Flannery, Michael (1902–94), Irish-American republican activist, was born in January 1902 in Knockshegowna, near Roscrea, in north Co. Tipperary, the sixth of seven children. His paternal grandfather was evicted three times during the period of the famine, his father was active in land agitation, and an uncle was imprisoned for obstructing a foxhunt. Flannery was educated at Mount St Joseph's monastery, Roscrea. He left school at sixteen, but in later life studied for a BA at Columbia University in New York. Flannery joined the Irish Volunteers at the age of fourteen in 1916, shortly before the Easter rising. (His three elder brothers had been members since 1914; he was accepted because he was tall for his age.) During the war of independence he was an active member of Tipperary no. 1 brigade, IRA, and was imprisoned for six months in 1921. He opposed the treaty and fought on the anti-treaty side in the civil war. He later said that though he had not knowingly killed anyone during the civil war he once put a gun to the head of a Free State soldier: ‘to this day I regret that it misfired’ (Boyne, 200). This bitterness was fuelled by his presence in Mountjoy prison on 8 December 1922, when Rory O'Connor (qv) and three other republican leaders were executed in close proximity to his cell. Captured on 11 November 1922 he remained a prisoner until 1 May 1924. During his imprisonment he spent twenty-eight days on hunger strike, which left his stomach permanently affected. After his release he remained active in the IRA and Sinn Féin. He disliked Éamon de Valera (qv), whom he thought ‘too dogmatic and humourless’ and regarded Fianna Fáil's entry into the dáil as a betrayal of the republic.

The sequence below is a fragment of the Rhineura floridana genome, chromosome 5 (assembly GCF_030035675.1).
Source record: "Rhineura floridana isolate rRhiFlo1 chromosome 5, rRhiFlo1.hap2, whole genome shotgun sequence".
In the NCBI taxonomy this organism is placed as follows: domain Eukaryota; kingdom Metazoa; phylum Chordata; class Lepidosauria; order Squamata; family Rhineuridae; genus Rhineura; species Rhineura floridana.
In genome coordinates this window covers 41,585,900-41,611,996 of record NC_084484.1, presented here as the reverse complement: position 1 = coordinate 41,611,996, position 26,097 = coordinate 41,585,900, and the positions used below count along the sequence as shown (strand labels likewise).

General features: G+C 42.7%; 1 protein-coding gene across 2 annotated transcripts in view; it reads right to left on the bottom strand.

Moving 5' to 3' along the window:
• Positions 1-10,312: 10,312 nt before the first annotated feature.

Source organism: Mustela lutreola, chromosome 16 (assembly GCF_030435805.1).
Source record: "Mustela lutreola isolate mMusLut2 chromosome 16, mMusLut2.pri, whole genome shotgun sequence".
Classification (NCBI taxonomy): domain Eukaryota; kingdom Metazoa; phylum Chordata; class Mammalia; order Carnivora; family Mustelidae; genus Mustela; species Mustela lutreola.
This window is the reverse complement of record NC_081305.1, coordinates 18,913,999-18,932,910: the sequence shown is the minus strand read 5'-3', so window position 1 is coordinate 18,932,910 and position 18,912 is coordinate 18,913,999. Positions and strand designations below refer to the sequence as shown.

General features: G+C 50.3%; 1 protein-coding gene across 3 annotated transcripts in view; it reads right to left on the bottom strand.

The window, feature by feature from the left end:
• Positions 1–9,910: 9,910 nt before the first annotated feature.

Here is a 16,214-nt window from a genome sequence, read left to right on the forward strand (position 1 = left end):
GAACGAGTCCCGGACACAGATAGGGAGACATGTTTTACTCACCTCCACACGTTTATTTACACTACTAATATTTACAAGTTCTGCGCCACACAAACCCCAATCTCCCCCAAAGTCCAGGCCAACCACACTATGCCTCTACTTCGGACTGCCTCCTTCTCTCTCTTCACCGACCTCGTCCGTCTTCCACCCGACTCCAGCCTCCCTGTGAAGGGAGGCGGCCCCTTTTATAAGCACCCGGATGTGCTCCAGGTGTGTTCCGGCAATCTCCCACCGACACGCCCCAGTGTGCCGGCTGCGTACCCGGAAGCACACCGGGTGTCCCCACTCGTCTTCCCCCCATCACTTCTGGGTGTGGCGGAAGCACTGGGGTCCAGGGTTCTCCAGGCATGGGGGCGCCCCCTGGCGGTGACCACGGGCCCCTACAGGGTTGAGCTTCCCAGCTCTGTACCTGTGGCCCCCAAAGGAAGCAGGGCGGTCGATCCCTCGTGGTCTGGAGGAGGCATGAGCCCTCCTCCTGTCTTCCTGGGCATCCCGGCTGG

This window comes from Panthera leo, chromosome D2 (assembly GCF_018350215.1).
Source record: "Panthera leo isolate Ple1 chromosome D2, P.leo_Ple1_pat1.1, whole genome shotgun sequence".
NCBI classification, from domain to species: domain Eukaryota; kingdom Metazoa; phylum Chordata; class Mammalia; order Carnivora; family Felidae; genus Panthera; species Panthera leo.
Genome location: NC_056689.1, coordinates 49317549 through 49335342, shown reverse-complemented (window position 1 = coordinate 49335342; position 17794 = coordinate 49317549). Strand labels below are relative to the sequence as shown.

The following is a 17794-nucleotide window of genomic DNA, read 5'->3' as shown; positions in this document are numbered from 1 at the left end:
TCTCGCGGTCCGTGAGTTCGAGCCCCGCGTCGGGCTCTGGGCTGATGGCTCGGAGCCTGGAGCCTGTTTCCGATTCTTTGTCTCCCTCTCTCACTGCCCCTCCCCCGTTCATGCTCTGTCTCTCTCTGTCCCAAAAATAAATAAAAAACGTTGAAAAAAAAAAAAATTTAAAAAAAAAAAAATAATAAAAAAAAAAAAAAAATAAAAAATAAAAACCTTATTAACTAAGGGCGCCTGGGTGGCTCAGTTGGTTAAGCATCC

In February 1927 Flannery emigrated to America, having been sent by the IRA to carry out organisational duties; he settled in New York and found work with the Metropolitan Insurance Company. Within a few years he became the dominant figure in Clan na Gael. He was acquainted with Dan Breen (qv) during Breen's stay in New York and attempted to dissuade him from returning to Ireland to become a Fianna Fáil TD. Flannery had originally intended to return to Ireland after a few years, but decided to stay in the United States because of the difficulty of finding employment at home during the depression; he became an American citizen in 1933. In 1928 he married Margaret Mary (‘Pearl’) Egan (d. 12 November 1991) of Mullinahone, Co. Tipperary, a chemistry graduate of UCD and a member of Cumann na mBan during the war of independence. They had no children but helped to bring up and educate fourteen nephews and nieces (seven in America, seven in Ireland). Flannery attended mass daily, and was a lifelong teetotaller and Pioneer. He was active in numerous catholic and Irish-American organisations, and in 1957 he was chairman in New York of the GAA.